2. Put people in control of their learning. As part of your assessment, it’s likely that you will identify a core set of skills or knowledge that will be required for all workers. However, learning journeys cannot be completely generalised. It is unlikely that every employee will require exactly the same support. Responding to this is about more than simply rolling out training that’s appropriate to specific roles. It’s about giving people ownership of their professional development, enabling them to tailor it around their aspirations and preferences. The Accenture Academy is a great example of this type of approach, with courses available across a wide range of topics, on demand and in a variety of formats to suit different learning styles.
  3. Embrace a ‘just in time’ digital learning approach. Technological and social advances mean people will need to be constantly learning. Cost and capacity will make it almost impossible to ensure that every employee is prepared for any eventuality. Instead leaders should embrace a ‘just in time’ training culture, where workers are provided with just the right level of training at the exact moment it will be of most use. This should be in a ‘snackable’ format that’s easy to fit around work, as was the case with Cognician and Accenture’s work with the West Midlands Police. Here a programme of 30, ten-minute digital training sessions gamified the process of learning new systems and got officers up and running on new technology in just one month.

    By combining these approaches, public sector agencies can identify the future skill needs of their teams, develop training approaches that empower workers and ensure that they can adapt to new roles and technology as they emerge.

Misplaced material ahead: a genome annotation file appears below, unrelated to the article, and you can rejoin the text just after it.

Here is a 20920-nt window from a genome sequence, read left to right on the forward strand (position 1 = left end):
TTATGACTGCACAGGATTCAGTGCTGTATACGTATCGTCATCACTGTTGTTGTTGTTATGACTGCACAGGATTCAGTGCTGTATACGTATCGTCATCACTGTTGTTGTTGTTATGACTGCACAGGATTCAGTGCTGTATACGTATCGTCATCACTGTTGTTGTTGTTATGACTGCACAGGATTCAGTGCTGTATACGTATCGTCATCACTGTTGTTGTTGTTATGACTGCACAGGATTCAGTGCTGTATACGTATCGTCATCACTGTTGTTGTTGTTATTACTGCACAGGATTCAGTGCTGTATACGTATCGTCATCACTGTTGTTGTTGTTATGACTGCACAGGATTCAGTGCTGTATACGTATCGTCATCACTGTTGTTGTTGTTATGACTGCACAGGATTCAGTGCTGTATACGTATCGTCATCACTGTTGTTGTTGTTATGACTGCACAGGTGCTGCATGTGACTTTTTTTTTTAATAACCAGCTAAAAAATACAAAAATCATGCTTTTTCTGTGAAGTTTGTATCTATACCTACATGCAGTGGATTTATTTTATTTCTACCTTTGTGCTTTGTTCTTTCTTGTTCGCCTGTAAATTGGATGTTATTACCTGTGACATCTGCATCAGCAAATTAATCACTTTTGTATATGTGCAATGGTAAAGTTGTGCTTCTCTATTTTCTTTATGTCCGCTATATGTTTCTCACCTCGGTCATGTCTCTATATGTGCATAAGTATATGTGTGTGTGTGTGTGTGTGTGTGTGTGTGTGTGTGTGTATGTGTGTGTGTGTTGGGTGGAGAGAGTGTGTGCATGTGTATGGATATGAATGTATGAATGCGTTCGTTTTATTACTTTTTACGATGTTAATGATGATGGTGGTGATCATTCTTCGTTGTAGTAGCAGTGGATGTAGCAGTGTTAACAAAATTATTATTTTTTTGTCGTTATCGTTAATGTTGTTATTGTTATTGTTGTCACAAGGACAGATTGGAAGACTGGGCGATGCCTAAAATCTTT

The world, and indeed the public sector, is going through a period of profound change. Workers will need support, both in reskilling and around their broader needs. Meeting these needs is important – and not only because it is the best thing to do for workers. When people are supported in the right way their full potential is unlocked, and that means higher levels of productivity and a better service for citizens.

    Accenture’s ‘Public service as a career of choice’ explores how to help create this environment. By combining survey data with the Net Better Off framework, it highlights five key priorities for governments as they support their employees to adapt, develop and succeed. Connect with Cheryl and Mark to discuss how these insights and the approach could be applied to support your teams.  

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    1 UK Policy Paper: National data strategy

    2 How the GovTech Catalyst is helping to grow the GovTech sector

    3Global Britain: The Integrated Review of Security, Defence, Development and Foreign Policy

    Mark Jennings

    UKI H&PS Lead

    Cheryl Ashton

    Senior Manager – Consulting, Health & Public Service, United Kingdom